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If you like Jimmy Carter's story, you might also like:
Norman Borlaug,
George H.W. Bush,
Johnnetta Cole,
Millard Fuller,
Ruth Bader Ginsburg,
Mikhail Gorbachev,
Frank M. Johnson,
Shimon Peres,
Ellen Johnson Sirleaf,
Robert S. Strauss
and Andrew Young

Jimmy Carter's recommended reading: Let Us Now Praise Famous Men

Jimmy Carter also appears in the video:
President George Bush: Lessons of Leadership

Teachers can find prepared lesson plans featuring Jimmy Carter in the Achievement Curriculum section:
Advocacy & Citizenship
Tolerance
What is a Leader
Global Conflicts

Related Links:
Jimmy Carter Library
The White House
PBS

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Jimmy Carter
 
Jimmy Carter
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Jimmy Carter Interview (page: 4 / 5)

Nobel Prize for Peace

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  Jimmy Carter

Jimmy Carter Interview Photo
There was one speech that you gave that was also controversial and in some cases misreported. It became known as "The Malaise Speech" even though you never used that word. You talked about a crisis of confidence that struck at the heart and mind and soul of the national will. Do you still see that crisis in confidence?

Jimmy Carter: In some ways, the situation is different now from what is was back when I gave that speech. I think it was the best speech I ever made, and for the first few weeks, it was a very popular speech. But eventually it was attacked by Senator Kennedy, who ran against me. He said I was talking about the malaise of America, not the bright future of America, and then President Reagan adopted the same concept.



What I pointed out was that our nation had been faced in years leading up to that time with severe challenges and blows: the loss of the war in Vietnam, the assassination of President Kennedy and Bobby Kennedy and Martin Luther King, Jr.; the Watergate scandals, where a president had to resign in disgrace; the revelations that the CIA had deliberately plotted murder. These were blows to our country. But I thought the resilience of our nation was sufficient to overcome that kind of difficulty, and that we needed to look at ourselves and see where is the strength of our country. And the purpose of the speech, I said that we are faced with an energy crisis. We are becoming increasingly dependent on foreign oil; our nation's security is in danger. It's not a politically popular thing to do something about this, to save energy, to conserve. But I believed that our country was strong enough to do it. And that was the purpose and the essence of the speech. But the political opponents just took the negative side, that we had serious problems, and characterized it as it never was, as a "malaise speech." We still suffer malaise in this country, and I'll use the word this time. But what gnaws at the vitals of our nation are the unsolved problems of juvenile delinquency, teenage pregnancy, school dropouts, drug addiction, homelessness, joblessness. We don't know in this country the extent of these problems, and we cover our eyes. It's more convenient not to look at them. I think this country obviously has the ability, as no other nation in the world does, to address those problems successfully. That's going to be a major part of my own work the next four, five or more years. Just to show that in Atlanta, Georgia, we can marshal all the resources in our community and bring about a simultaneous addressing of these human problems and see if we can do something about them. It's a kind of thing that is not only an affliction on a nation or in a community, but a wonderful opportunity to show the strength and idealism and benevolence of American people.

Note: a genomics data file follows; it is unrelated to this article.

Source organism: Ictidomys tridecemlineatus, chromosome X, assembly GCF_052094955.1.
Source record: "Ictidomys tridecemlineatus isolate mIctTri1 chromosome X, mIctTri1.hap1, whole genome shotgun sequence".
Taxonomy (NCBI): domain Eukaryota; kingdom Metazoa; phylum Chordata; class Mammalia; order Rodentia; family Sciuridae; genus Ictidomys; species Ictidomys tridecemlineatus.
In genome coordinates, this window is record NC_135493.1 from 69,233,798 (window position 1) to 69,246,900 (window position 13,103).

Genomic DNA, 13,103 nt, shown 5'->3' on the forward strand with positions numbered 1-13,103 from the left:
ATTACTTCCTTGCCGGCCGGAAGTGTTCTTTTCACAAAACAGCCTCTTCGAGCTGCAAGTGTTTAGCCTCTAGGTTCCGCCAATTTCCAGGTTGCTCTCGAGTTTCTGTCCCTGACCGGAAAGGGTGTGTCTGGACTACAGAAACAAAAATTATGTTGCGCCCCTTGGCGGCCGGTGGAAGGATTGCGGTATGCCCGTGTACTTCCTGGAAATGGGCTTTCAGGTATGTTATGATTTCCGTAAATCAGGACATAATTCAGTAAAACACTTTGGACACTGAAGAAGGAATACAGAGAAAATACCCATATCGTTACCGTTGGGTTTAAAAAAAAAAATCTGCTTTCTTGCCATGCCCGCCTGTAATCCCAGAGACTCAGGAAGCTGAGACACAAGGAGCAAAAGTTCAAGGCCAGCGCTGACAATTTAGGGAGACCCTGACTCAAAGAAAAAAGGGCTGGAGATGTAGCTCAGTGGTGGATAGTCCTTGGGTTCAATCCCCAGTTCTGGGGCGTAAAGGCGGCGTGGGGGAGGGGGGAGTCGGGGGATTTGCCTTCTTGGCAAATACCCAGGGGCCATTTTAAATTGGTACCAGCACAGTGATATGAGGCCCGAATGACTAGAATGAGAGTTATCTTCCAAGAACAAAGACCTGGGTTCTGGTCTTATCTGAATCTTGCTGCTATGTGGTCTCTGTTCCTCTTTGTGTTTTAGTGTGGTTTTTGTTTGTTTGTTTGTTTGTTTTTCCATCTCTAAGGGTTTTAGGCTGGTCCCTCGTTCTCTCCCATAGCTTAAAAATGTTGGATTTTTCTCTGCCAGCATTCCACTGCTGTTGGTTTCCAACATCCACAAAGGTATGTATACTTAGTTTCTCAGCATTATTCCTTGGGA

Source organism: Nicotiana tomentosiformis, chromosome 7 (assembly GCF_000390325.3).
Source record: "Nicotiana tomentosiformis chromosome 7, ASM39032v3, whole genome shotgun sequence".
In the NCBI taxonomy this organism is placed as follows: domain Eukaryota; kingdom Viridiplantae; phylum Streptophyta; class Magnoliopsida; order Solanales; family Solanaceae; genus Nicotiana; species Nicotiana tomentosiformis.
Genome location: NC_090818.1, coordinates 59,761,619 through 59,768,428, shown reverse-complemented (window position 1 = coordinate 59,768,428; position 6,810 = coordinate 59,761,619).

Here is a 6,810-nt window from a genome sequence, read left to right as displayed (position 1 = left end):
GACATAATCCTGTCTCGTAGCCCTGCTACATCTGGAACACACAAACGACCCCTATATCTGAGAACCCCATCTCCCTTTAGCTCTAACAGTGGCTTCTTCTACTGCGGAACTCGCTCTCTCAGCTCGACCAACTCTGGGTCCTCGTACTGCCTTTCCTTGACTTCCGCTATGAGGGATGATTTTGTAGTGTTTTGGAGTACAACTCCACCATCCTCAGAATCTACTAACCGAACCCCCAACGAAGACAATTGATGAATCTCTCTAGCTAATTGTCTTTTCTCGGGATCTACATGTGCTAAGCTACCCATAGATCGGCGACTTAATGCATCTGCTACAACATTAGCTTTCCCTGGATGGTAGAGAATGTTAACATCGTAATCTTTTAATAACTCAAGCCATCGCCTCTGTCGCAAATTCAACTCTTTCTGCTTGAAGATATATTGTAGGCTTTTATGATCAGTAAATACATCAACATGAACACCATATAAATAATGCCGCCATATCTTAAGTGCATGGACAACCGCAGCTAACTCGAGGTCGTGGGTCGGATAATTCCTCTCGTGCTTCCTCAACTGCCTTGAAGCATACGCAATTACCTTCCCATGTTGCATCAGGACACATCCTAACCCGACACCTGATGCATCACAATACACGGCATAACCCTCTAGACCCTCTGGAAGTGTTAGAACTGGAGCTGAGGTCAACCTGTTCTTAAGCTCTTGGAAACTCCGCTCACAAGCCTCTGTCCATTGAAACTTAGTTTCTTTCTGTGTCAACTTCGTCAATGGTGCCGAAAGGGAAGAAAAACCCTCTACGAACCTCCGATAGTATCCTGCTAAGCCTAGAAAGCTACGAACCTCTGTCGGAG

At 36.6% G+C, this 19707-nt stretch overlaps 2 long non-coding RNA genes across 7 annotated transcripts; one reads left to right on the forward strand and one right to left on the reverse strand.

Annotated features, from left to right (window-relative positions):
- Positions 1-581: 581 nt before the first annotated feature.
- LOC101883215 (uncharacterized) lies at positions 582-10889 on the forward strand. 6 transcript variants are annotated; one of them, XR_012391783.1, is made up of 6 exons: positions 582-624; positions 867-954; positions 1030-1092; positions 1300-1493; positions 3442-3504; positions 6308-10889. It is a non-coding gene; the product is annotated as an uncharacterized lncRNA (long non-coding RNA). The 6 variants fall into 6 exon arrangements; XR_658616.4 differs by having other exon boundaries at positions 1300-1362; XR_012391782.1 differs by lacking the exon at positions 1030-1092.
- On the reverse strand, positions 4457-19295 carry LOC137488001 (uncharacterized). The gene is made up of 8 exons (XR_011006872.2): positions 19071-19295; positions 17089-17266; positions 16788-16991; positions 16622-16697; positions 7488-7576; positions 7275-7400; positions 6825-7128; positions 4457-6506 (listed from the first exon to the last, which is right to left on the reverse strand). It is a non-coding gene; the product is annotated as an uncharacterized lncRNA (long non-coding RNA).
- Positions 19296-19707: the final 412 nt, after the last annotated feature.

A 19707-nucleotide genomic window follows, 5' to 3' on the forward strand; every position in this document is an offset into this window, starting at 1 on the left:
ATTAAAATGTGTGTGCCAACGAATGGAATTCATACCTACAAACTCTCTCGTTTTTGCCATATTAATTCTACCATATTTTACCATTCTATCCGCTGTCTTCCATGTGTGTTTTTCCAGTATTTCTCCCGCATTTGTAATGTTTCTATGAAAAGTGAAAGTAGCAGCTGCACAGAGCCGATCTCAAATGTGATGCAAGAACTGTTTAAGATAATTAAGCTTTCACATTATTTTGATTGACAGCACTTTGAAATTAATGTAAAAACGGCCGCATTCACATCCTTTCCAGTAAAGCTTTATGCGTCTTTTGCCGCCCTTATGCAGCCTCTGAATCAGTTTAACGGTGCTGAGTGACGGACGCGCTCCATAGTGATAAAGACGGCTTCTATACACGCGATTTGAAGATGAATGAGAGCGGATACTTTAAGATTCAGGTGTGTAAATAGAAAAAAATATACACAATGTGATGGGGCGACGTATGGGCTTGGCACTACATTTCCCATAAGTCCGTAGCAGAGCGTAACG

[ Key to Success ] The American Dream


After all these years, what are your thoughts, views, and reflections on the presidency?

Jimmy Carter: I would say the main thing is that I didn't know the complexity of the global problems.